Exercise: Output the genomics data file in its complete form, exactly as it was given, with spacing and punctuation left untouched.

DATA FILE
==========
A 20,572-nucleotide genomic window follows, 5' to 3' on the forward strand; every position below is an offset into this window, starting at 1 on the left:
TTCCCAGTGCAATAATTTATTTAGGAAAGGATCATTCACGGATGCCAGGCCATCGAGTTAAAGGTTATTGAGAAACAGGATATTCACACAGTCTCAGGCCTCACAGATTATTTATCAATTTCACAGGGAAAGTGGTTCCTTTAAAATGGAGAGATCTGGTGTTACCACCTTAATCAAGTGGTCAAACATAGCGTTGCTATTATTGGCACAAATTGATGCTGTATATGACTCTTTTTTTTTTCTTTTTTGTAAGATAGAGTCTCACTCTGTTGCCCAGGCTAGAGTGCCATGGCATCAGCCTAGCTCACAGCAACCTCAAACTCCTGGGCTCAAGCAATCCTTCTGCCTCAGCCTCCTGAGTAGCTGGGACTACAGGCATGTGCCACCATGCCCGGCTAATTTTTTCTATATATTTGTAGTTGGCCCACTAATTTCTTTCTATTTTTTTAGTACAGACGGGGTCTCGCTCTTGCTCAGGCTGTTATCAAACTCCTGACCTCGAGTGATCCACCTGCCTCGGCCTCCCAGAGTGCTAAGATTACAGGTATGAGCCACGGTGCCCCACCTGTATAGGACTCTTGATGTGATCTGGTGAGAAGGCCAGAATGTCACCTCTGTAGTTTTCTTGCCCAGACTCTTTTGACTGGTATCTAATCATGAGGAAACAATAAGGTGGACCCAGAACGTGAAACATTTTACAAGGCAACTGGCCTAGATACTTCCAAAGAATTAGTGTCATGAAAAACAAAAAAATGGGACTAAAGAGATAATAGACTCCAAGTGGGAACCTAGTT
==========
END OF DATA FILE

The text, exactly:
A 20,572-nucleotide genomic window follows, 5' to 3' on the forward strand; every position below is an offset into this window, starting at 1 on the left:
TTCCCAGTGCAATAATTTATTTAGGAAAGGATCATTCACGGATGCCAGGCCATCGAGTTAAAGGTTATTGAGAAACAGGATATTCACACAGTCTCAGGCCTCACAGATTATTTATCAATTTCACAGGGAAAGTGGTTCCTTTAAAATGGAGAGATCTGGTGTTACCACCTTAATCAAGTGGTCAAACATAGCGTTGCTATTATTGGCACAAATTGATGCTGTATATGACTCTTTTTTTTTTCTTTTTTGTAAGATAGAGTCTCACTCTGTTGCCCAGGCTAGAGTGCCATGGCATCAGCCTAGCTCACAGCAACCTCAAACTCCTGGGCTCAAGCAATCCTTCTGCCTCAGCCTCCTGAGTAGCTGGGACTACAGGCATGTGCCACCATGCCCGGCTAATTTTTTCTATATATTTGTAGTTGGCCCACTAATTTCTTTCTATTTTTTTAGTACAGACGGGGTCTCGCTCTTGCTCAGGCTGTTATCAAACTCCTGACCTCGAGTGATCCACCTGCCTCGGCCTCCCAGAGTGCTAAGATTACAGGTATGAGCCACGGTGCCCCACCTGTATAGGACTCTTGATGTGATCTGGTGAGAAGGCCAGAATGTCACCTCTGTAGTTTTCTTGCCCAGACTCTTTTGACTGGTATCTAATCATGAGGAAACAATAAGGTGGACCCAGAACGTGAAACATTTTACAAGGCAACTGGCCTAGATACTTCCAAAGAATTAGTGTCATGAAAAACAAAAAAATGGGACTAAAGAGATAATAGACTCCAAGTGGGAACCTAGTT